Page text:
Anyway, I’m interested in the habitus and the definition of taste. So, here’s some definitions:

TASTE:

  • “the propensity and capacity to appropriate (materially or symbolically) a given class of classified, classifying objects or practices” (169)
  • “the generative formula of life-style, a unitary set of distinctive preferences which express the same expressive intention in the specific logic of each of the symbolic sub-spaces, furniture, clothing, language or body hexis” (169)
  • “the practical operator of the transmutation of things into distinct and distinctive signs, of continuous distributions into discontinuous oppositions; it raises the differences inscribed in the physical order of bodies to the symbolic order of significant distinctions” (170)
  • “It transforms objectively classified practices, in which a class condition signifies itself (through taste), into classifying practices, that is, into a symbolic expression of class position, by perceiving them in their mutual relations and in terms of social classificatory schemes” (170)
  • “Through taste, an agent has what he likes because he likes what he has, that is, the properties actually given to him in the distributions and legitimately assigned to him in the classifications” (171)

HABITUS:

  • “both the generative principle of objectively classifiable judgments and the system of classification of these practices. It is the relationship between the two capacities which define the habitus, the capacity to produce classifiable practices and works, and the capacity to differentiate and appreciate these practices and products (taste), that the represented social world, i.e., the space of life-styles, is constituted” (165-166)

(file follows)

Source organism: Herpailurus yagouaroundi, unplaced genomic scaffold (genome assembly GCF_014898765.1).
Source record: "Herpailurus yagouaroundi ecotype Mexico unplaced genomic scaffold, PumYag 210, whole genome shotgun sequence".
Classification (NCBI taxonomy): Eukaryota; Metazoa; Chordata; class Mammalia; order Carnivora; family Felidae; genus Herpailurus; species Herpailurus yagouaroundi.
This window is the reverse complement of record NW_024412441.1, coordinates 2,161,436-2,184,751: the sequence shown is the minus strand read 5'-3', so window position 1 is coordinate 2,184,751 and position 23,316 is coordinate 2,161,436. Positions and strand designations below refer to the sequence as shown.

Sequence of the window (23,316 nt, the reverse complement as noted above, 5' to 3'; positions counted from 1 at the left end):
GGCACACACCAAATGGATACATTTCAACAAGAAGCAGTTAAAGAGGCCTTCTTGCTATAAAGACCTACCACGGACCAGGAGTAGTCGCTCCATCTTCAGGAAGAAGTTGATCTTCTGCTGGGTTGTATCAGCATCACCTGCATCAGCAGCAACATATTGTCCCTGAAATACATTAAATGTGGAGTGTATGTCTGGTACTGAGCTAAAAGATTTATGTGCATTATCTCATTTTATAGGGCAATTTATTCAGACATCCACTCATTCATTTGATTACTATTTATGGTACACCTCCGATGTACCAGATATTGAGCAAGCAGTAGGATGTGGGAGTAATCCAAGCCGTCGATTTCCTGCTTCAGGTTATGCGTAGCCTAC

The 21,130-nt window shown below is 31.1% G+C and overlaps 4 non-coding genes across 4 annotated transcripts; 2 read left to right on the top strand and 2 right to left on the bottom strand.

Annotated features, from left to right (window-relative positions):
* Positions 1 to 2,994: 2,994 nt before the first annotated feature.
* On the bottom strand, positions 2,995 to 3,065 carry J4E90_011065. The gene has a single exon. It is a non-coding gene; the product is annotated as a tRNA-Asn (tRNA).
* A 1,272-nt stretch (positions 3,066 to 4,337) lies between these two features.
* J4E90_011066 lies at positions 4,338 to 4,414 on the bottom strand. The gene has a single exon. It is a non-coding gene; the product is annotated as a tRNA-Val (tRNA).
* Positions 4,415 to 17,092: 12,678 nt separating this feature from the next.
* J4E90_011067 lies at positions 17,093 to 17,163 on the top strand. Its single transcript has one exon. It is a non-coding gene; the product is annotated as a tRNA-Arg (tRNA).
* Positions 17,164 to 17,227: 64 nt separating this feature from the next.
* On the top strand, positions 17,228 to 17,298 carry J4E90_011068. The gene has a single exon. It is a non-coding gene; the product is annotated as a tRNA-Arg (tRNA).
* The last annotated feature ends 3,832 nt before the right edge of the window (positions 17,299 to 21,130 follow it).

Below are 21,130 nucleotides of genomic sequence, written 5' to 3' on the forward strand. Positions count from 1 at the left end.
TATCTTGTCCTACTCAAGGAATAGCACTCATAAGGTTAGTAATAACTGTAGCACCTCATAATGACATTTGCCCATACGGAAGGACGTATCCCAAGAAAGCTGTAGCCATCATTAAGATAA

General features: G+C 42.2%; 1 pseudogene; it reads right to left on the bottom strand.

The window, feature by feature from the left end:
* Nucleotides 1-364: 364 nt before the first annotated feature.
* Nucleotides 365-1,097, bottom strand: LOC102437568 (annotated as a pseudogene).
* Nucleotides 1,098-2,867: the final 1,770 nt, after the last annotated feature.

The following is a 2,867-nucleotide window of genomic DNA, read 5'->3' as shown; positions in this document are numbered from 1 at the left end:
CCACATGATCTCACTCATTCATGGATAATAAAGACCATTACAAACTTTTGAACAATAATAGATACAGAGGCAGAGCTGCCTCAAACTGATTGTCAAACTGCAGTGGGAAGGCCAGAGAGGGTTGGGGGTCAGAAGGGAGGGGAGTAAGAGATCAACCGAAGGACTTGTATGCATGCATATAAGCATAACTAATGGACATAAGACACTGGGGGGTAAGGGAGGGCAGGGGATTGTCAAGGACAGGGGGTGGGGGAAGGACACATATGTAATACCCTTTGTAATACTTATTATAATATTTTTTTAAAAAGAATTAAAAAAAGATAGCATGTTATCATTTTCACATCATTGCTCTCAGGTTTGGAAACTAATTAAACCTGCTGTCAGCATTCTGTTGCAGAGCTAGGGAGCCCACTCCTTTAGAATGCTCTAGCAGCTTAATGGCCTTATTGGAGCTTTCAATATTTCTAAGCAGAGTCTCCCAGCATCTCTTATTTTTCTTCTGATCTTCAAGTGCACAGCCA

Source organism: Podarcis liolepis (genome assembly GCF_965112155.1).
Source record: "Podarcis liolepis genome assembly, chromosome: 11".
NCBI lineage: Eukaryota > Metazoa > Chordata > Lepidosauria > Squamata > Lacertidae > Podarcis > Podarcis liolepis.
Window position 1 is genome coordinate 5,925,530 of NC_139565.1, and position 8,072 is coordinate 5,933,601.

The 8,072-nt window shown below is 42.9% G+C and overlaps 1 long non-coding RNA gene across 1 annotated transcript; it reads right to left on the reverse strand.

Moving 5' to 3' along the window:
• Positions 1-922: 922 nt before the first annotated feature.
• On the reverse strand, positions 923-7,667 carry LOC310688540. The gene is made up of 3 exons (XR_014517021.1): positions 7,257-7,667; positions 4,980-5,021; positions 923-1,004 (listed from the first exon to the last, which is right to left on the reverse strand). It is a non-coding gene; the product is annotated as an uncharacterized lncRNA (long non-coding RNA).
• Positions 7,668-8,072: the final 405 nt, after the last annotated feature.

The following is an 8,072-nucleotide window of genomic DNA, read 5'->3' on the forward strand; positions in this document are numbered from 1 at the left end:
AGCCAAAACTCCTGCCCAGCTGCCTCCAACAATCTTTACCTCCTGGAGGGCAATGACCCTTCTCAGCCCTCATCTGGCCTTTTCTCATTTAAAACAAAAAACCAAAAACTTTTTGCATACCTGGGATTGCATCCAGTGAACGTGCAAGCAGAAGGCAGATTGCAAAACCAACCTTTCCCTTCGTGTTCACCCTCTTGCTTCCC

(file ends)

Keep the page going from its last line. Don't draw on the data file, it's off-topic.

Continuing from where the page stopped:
• “The habitus is necessarily internalized and converted into a disposition that generates meaningful practices and meaning-giving perceptions; it is a general, transposable disposition which carries out a systematic, universal application–beyond the limits of what has been directly learnt–of the necessity inherent in the learning conditions” (166)
  • “The habitus is not only a structuring structure, which organizes practices and the perception of practices, but also a structured structure: the principle of division into logical classes which organizes the perception of the social world is itself the product of internalization of the division into social classes” (166)

Essentially, the concept of the habitus explains many of the Victorian responses to popular fiction and other popular media, and, as I’ve argued before, it explains the professionalization of many sensational detectives, including Robert Audley, Sherlock Holmes, and even Watson. In fact, I wonder if the Sherlock Holmes/Watson relationship could benefit from a more thorough analysis of how the habitus works in those texts. Something to think about for the future…